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Getting Things Done: the basics
  • Capture. Write down everything you need to do.
  • Clarify. Break down each task into an actionable next step. 
  • Organize. Move each of those actionable ta...
The 2-minute rule
If a task takes less than 2 minutes, then do it now.

If the effort to keep remembering a task is more than just getting it out of the way now, then do it.

Fixing small tasks
  • Fixing things is empowering. Our confidence increases or decreases based on our ability to make progress. 
  • Any progress builds momentum (and your mood): No matter how small the task is, crossing it off your to-do list gives you a boost of momentum and enhances your mood.
  • Small steps turn into habits: When a task is easy to do and quickly completed, it’s much easier to turn it into a habit.

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Overthinking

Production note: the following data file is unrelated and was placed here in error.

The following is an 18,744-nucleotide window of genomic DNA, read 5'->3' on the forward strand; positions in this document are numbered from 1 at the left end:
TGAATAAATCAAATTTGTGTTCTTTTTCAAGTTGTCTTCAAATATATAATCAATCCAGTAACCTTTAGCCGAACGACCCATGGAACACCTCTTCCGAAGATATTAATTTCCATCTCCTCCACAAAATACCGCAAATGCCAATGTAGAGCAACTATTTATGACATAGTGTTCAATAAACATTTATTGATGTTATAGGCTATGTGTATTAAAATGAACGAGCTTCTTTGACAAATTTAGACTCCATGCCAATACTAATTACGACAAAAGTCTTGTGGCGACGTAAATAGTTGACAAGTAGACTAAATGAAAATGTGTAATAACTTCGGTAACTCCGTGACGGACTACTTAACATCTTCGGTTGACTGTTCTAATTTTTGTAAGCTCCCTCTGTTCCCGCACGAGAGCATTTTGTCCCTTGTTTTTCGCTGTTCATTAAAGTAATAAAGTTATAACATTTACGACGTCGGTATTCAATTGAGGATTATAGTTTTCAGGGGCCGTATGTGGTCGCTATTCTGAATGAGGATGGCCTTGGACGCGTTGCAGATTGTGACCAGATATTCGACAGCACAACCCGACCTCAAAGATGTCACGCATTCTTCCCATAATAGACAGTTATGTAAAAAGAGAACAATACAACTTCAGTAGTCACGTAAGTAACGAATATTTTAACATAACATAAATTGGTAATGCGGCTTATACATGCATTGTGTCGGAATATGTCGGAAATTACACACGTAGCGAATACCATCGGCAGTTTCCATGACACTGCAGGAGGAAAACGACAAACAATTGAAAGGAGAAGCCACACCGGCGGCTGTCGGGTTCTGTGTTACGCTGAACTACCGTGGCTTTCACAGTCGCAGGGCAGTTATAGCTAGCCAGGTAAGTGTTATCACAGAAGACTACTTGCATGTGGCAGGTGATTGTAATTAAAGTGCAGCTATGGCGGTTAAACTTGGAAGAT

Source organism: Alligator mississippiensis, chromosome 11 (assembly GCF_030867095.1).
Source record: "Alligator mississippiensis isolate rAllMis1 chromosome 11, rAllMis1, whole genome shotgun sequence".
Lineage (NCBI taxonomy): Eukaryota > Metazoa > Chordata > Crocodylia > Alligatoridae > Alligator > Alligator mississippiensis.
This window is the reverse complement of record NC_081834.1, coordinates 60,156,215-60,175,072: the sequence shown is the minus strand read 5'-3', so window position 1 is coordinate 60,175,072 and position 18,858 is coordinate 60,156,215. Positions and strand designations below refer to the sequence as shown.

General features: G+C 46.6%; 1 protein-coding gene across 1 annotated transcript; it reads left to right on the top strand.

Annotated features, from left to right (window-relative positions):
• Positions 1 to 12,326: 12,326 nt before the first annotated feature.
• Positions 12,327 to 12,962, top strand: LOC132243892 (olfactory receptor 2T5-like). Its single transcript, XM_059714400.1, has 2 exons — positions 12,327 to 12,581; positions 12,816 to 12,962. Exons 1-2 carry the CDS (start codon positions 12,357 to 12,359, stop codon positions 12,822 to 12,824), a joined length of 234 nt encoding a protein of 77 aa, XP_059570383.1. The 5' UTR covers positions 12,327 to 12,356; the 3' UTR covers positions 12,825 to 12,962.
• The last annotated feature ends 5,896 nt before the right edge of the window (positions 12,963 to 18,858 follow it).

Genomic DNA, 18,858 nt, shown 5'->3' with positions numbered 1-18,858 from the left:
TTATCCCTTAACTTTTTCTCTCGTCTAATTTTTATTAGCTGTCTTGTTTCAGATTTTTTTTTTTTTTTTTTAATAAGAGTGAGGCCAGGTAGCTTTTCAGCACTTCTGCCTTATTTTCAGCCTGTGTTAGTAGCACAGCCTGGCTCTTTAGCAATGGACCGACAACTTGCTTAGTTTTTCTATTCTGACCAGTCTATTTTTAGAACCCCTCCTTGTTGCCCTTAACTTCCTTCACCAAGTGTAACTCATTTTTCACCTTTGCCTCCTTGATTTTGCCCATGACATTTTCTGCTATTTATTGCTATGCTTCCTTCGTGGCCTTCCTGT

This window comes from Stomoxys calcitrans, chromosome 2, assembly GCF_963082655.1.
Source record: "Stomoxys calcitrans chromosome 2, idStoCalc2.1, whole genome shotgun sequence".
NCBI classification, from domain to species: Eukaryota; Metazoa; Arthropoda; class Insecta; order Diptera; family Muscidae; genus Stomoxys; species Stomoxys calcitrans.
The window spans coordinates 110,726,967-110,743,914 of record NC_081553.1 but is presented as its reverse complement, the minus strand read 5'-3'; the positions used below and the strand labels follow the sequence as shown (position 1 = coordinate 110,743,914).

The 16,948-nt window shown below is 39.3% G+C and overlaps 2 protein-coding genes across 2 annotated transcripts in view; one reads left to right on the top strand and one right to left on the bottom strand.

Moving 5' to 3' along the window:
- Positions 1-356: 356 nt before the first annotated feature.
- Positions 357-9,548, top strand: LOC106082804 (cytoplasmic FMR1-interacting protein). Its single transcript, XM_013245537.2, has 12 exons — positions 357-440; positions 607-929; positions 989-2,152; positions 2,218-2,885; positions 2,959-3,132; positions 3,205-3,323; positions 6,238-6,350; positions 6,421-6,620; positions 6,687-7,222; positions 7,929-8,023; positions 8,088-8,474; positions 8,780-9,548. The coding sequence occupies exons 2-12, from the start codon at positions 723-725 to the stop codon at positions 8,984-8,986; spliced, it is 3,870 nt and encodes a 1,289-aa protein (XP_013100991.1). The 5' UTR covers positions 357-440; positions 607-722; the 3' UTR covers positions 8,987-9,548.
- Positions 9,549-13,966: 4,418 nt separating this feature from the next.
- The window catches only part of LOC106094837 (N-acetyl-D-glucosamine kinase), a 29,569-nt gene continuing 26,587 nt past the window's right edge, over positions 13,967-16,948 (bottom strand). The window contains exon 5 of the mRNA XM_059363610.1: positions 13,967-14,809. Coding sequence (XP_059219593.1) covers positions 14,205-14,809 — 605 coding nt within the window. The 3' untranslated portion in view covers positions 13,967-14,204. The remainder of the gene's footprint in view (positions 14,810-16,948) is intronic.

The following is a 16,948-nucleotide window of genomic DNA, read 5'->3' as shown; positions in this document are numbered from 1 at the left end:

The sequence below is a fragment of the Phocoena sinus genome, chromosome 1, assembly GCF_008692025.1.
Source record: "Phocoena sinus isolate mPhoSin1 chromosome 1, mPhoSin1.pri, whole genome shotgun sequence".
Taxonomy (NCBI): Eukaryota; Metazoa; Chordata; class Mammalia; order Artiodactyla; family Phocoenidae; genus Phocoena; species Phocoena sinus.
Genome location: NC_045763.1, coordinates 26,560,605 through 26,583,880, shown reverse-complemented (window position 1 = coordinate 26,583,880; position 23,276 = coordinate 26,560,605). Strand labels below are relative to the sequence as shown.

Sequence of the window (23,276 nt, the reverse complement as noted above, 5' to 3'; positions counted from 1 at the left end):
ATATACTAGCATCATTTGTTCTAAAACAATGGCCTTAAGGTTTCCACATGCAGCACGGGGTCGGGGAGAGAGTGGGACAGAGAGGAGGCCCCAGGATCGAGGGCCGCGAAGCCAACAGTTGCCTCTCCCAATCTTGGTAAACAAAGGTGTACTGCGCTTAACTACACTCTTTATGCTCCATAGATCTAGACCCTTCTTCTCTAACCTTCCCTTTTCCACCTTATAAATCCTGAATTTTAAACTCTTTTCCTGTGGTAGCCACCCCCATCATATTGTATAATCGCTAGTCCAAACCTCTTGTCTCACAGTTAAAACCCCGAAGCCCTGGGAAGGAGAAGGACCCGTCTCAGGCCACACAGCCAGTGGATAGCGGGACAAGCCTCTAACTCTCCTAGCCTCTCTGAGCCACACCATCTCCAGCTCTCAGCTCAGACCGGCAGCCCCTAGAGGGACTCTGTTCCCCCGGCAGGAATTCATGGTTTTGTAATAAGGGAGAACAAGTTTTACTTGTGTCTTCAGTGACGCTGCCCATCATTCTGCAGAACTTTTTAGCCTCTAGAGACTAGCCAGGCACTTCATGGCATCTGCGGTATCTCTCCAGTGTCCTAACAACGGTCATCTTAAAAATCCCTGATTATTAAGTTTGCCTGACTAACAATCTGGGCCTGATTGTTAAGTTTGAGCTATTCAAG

It  means overanalyzing something that happened, regretting an action, or worrying about the future of something. 

It's when you can't think about anything else, and it'...

Overthinking and action

If you're overthinking an idea you can actually do something about, the best thing you can do is take action now.

This doesn't mean you have to suddenly run off to make something, it just means you start taking a step forward. We tend to overthink because we fear failure, but if we just start working, that dissipates quickly

Break the circle of overthinking:
  • Relabel the ideas you're overthinking ("self-doubt," "anxiety," etc)
  • Reframe your experience and identify your thinking errors
  • Refocus your attention on the part that matters
  • Revalue your brain's messages with the new information